There was a story I read recently on the Times Online: French troops were killed after Italy hushed up ‘bribes’ to Taleban. What could this tragic event possibly have to do with IT security? Let me explain.
First, there were allegations that the Italian government had been paying bribes to the Taliban in exchange for save haven. But Italy vehemently denied it. Then, last year, ten French troops were killed in what they had previously assessed to be a peaceful area of Afghanistan.
Before France went into this deadly area, they (of course) did a risk assessment. What factored considerably into France's conclusions was the fact that Italian troops were met by little aggression in the same area. Unfortunately, France went in to the same area but ended up in a deadly ambush, resulting in the tragic deaths.
Politics aside, I think this example illustrates the importance of conducting a thorough assessment during the requirements phase of any security or software-related effort. If an observation is made during this phase, you should check to see if there are any dependencies behind it. This way you can better identify any variables that could negatively impact the software implementation. Trust but verify, in other words.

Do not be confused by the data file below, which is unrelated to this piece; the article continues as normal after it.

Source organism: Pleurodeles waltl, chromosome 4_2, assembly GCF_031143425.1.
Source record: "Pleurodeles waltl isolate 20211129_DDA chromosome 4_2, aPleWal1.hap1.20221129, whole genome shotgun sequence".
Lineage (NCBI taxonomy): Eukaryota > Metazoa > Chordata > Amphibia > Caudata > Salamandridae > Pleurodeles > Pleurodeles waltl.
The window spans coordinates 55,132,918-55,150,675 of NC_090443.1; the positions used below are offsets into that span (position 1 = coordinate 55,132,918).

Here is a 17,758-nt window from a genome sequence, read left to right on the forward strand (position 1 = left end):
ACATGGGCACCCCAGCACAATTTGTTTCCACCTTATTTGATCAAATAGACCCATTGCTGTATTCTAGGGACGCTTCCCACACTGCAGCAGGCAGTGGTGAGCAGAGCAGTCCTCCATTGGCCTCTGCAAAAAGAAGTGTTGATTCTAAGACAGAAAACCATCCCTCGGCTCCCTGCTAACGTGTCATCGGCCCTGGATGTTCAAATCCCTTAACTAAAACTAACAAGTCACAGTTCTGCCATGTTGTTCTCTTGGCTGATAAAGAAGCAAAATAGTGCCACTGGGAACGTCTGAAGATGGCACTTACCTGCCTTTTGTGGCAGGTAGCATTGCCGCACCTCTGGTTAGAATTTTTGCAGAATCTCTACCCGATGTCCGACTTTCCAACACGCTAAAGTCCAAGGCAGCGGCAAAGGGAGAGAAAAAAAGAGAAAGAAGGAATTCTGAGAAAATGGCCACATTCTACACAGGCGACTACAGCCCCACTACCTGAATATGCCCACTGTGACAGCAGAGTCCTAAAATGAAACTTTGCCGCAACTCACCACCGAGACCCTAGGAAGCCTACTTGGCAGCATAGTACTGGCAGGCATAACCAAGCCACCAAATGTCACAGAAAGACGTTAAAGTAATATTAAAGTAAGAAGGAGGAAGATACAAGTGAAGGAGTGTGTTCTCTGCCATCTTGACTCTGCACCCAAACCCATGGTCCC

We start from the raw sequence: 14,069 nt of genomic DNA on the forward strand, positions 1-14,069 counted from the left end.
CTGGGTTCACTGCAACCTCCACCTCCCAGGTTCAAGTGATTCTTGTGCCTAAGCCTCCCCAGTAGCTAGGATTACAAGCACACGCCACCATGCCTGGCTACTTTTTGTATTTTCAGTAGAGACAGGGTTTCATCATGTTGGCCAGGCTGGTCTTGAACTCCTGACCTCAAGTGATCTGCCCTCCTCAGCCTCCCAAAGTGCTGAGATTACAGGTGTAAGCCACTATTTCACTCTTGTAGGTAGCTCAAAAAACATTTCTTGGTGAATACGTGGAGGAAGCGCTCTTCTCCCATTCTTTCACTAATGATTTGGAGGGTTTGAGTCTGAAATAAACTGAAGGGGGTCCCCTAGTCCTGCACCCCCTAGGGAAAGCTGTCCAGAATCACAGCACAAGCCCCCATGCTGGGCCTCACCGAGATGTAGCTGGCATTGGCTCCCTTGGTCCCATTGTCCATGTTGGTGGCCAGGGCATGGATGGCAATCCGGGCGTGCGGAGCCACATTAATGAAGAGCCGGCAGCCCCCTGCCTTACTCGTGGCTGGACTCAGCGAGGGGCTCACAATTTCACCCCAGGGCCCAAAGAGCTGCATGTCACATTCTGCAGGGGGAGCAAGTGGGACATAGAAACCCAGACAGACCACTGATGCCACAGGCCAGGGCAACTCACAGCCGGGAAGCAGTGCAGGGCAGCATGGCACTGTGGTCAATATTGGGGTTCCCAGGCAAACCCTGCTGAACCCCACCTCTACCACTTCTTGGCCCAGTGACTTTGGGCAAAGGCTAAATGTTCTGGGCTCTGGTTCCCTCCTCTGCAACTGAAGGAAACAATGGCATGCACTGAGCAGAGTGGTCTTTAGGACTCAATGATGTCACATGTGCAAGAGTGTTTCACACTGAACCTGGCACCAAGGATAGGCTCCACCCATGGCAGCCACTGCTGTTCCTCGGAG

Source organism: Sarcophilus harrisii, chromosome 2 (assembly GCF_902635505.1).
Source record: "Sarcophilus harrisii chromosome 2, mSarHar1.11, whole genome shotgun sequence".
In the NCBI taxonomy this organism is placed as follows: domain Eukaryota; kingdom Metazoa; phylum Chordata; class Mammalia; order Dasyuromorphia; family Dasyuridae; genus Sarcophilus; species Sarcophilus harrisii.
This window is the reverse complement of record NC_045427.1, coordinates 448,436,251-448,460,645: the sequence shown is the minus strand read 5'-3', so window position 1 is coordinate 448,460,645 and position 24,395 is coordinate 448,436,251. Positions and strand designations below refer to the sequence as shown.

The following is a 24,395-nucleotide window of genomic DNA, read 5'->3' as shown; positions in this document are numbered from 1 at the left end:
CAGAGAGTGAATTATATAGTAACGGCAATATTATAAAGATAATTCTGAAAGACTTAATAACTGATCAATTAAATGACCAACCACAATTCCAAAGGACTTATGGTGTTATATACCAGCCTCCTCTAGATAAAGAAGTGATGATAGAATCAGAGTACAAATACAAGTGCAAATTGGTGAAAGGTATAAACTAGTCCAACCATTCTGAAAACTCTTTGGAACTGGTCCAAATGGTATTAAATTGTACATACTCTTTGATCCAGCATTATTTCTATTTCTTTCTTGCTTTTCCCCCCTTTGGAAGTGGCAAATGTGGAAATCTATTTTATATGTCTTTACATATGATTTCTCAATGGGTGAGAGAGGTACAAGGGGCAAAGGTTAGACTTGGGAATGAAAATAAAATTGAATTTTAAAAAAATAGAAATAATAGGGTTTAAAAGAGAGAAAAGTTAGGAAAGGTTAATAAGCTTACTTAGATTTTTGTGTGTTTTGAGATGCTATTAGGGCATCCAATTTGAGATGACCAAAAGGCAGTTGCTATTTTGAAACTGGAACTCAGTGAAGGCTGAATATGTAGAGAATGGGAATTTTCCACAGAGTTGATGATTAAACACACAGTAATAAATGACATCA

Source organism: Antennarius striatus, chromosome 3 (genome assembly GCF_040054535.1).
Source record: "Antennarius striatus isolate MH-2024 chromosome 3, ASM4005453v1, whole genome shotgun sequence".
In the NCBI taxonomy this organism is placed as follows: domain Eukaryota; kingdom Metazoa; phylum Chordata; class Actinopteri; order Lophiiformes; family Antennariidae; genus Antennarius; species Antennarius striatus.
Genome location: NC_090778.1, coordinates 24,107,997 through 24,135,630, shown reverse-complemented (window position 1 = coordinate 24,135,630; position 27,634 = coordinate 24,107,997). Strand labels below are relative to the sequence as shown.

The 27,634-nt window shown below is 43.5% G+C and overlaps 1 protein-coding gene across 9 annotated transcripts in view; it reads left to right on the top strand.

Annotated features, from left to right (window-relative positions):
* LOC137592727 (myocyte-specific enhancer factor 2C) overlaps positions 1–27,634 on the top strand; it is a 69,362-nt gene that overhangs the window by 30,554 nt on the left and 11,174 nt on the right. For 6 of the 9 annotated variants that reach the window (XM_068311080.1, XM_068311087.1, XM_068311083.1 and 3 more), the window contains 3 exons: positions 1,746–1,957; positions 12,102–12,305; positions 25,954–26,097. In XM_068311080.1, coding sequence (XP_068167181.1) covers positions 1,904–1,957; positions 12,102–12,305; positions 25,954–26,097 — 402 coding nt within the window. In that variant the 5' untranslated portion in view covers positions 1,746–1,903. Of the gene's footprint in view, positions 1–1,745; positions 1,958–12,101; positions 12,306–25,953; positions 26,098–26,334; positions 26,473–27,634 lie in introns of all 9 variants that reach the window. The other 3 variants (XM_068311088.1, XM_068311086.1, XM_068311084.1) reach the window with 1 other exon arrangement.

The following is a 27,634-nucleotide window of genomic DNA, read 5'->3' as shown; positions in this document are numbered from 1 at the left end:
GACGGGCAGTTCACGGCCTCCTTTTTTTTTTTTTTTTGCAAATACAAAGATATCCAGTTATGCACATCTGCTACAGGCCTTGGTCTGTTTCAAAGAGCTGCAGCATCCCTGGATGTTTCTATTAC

Some points to consider:
- Resarch and look for any underpinnings to your conclusions. Make sure there's no dependencies behind what is observed that are not guaranteed to be there.
- Interview and observe more than once. How you see things one time may be completely different the following week. Over a series of visits you should be able to aggregate and form a more reliable assessment.
In the book 97 Things Every Software Architect Should Know, Timothy Hugh has some good advice.